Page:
The National Rural Health Alliance (the Alliance) fact sheet on the allied health workforce demonstrates the mal-distribution of the allied health workforce across Australia, with remote and very remote areas experiencing the lowest workforce supply compared to major cities.
However, living and working in a rural and remote place can provide many individual and community social, cultural and economic benefits. These benefits often get missed if we only focus on the numbers.
This story provided by Ruth, a remote area pharmacist, highlights the challenges faced in rural and remote areas. But this is also a story that shows how a health professional can make the most out a challenging situation, turning it into something positive and worthwhile.
In 2017 I took up the post of Pharmacist Manager at a Pharmacy – in Tropical Far North Queensland. I travelled almost 3000km north from NSW to Cooktown with my family. I had no idea what to expect. At that point I had been a qualified Pharmacist for 18 years. I had worked in the UK and in Australia, in both city and country locations, but nothing I had ever done could have prepared me for the experience I gained in this Category 5 [very] remote location pharmacy.
Cooktown is about a 4-hour drive north of Cairns. You can get their by plane or by road, if you have a suitable 4x4 off road vehicle. Cooktown has a supermarket, bank, two schools, a medical centre, a small hospital and a small variety of pubs and clubs. During the dry season the population booms as travellers drive and camp their way up to the tip of Australia. In the wet season the population sits around 2500, according to the 2016 census.
The pharmacy is a typical pharmacy, its well-stocked and a happy place to work. We dispense scripts, offer over-the-counter advice, provide vaccinations, NDSS, staged supply, dosing, and community Webster packs. This is the same for other pharmacies however, we have our unique experiences.
Our pharmacies service 5 very remote Indigenous communities ranging from one to twelve hour drive on dirt roads. We provide 100 support visits twice a year as well as weekly Webster packs. That means checking around 1000-1200 Webster packs a month. They are sent via road and plane each week, resulting in a very tight schedule for me and my staff.
We interact with nurses and doctors at the clinics and medical centre. Everyone is on first name terms, you get consulted every day, your opinion and professional knowledge and experience matter. You matter. You are part of the team that looks after these Indigenous communities. That feeling of a sense of professional belonging is amazing. You are not just the person who “Sticks a label on a box”. When you call up the doctor due to a mistake, enquiry or query you aren’t put down, your knowledge and opinion are highly valued.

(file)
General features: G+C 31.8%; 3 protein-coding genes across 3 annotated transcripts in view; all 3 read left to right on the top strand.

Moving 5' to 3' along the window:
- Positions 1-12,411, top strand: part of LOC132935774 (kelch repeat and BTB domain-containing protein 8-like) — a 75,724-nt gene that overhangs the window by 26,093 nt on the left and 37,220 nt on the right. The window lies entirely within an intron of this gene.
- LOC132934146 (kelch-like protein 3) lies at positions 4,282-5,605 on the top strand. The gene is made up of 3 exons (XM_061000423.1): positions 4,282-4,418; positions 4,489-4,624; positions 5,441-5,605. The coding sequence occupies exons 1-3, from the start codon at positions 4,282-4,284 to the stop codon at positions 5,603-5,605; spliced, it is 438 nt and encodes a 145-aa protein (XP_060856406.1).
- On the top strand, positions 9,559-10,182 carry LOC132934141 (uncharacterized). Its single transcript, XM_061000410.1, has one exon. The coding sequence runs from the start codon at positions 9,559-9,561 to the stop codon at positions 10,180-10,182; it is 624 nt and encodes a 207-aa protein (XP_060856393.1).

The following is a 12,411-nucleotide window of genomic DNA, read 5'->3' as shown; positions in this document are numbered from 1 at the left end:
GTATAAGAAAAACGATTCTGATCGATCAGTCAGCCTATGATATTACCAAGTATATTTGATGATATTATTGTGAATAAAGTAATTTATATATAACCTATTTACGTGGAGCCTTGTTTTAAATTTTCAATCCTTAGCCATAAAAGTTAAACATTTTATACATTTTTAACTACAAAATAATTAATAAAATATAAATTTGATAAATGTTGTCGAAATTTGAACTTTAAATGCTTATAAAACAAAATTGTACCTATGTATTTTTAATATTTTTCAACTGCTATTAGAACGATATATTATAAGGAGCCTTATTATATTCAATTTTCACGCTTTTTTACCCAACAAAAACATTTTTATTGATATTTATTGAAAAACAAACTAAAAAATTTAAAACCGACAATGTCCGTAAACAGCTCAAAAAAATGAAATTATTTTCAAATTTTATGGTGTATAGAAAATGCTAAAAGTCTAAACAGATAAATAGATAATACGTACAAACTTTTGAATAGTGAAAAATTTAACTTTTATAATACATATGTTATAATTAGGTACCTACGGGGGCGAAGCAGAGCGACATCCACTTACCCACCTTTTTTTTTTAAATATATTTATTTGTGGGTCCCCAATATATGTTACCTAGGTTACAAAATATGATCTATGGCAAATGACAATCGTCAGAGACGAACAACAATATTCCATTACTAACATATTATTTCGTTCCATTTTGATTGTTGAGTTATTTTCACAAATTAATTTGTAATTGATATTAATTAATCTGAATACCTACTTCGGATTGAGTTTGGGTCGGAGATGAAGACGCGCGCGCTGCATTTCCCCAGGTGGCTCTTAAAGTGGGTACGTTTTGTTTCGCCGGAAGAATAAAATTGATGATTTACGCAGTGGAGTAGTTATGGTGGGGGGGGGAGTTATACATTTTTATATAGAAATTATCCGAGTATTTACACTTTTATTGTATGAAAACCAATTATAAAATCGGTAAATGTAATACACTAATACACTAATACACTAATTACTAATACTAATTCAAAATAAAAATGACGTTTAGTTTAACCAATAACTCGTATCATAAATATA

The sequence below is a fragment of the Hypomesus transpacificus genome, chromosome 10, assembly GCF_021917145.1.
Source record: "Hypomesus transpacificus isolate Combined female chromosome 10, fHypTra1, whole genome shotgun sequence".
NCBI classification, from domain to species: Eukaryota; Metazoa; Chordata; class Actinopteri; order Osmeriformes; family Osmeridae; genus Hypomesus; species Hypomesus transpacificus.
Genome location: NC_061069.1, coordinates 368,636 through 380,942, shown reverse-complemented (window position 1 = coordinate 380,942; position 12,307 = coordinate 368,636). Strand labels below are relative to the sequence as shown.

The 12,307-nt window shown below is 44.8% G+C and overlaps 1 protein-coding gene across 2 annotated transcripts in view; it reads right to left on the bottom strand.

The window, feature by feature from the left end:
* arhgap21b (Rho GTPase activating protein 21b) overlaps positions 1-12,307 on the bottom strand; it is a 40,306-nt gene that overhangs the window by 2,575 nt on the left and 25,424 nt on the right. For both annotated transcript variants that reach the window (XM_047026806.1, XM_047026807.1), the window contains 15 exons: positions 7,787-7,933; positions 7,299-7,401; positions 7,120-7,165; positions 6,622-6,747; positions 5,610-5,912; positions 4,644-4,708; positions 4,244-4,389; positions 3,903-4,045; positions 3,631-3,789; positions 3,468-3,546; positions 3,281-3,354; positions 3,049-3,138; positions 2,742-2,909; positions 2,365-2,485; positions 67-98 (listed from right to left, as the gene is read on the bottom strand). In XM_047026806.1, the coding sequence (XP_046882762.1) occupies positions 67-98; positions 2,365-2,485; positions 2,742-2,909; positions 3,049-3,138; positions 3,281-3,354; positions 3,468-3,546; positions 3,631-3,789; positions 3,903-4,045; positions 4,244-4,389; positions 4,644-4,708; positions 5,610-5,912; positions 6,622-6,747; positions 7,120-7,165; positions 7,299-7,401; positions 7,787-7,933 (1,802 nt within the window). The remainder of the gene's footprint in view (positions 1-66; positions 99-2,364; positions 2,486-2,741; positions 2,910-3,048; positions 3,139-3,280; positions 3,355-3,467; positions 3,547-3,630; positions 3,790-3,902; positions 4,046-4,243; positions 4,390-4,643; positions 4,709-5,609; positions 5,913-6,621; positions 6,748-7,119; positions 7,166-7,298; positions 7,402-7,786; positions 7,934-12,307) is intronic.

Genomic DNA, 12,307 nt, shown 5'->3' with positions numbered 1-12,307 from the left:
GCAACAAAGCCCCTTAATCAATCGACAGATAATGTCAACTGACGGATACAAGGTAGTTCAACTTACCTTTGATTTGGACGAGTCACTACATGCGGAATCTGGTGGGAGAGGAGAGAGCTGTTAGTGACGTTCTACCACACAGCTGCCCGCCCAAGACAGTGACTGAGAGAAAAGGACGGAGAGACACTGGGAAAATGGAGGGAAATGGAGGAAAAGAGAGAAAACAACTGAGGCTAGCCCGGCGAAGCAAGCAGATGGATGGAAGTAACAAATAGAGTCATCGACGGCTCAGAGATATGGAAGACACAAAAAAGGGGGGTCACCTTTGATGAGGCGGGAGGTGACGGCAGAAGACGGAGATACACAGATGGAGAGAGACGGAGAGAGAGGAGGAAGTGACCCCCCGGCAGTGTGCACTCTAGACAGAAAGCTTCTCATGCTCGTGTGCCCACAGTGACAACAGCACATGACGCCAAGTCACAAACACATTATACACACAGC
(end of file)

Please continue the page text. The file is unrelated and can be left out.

There are serious challenges: in the wet season it is hot, you get cut off, there are cyclones, but it’s all part of the experience and you learn to adapt. The working hours are long. I was the only Pharmacist there, but for the long hours you get an amazing sense of achievement.
So as well as visiting all the clinics, putting faces to names and voices, and doing all the other work, you get the chance to experience the remoteness. The family loves it too!
I was also lucky enough to be asked to participate in the IMERSE trial run by Griffith University in collaboration with the Pharmacy Guild. This involved the provision of Medicines Talk to Indigenous people with a chronic condition. I provided this service to 70 patients from Hopevale and Wujal Wujal communities. It was an amazing experience for me and for the patients, who had very little or no contact with a Pharmacist in their lives. It created bonds and left lasting impression for myself, the patients and the Aboriginal health worker.
After almost 2 years working in Cooktown, I can without a doubt say it has been the most eye-opening and professionally rewarding experience of my career, and without a doubt has also given my family an experience to remember.
It is likely that Ruth’s story resonates with many of her peers working in rural and remote areas. It puts the experiences of remote area allied health professionals in perspective: on one hand the poor road networks; the rough landscapes; the tight schedule for a small team can prove challenging, but on the other hand the sense of achievement, the adventures and the wonderful community spirit make it all very satisfying.
The lower supply of the allied health workforce in rural, regional and remote areas can have deleterious consequences on the health and wellbeing of people living in these areas. Increasing the allied health workforce can ensure more positive health outcomes for recipients of care. It is also a great support to the allied health workforce who more often than not, love working in rural and remote areas.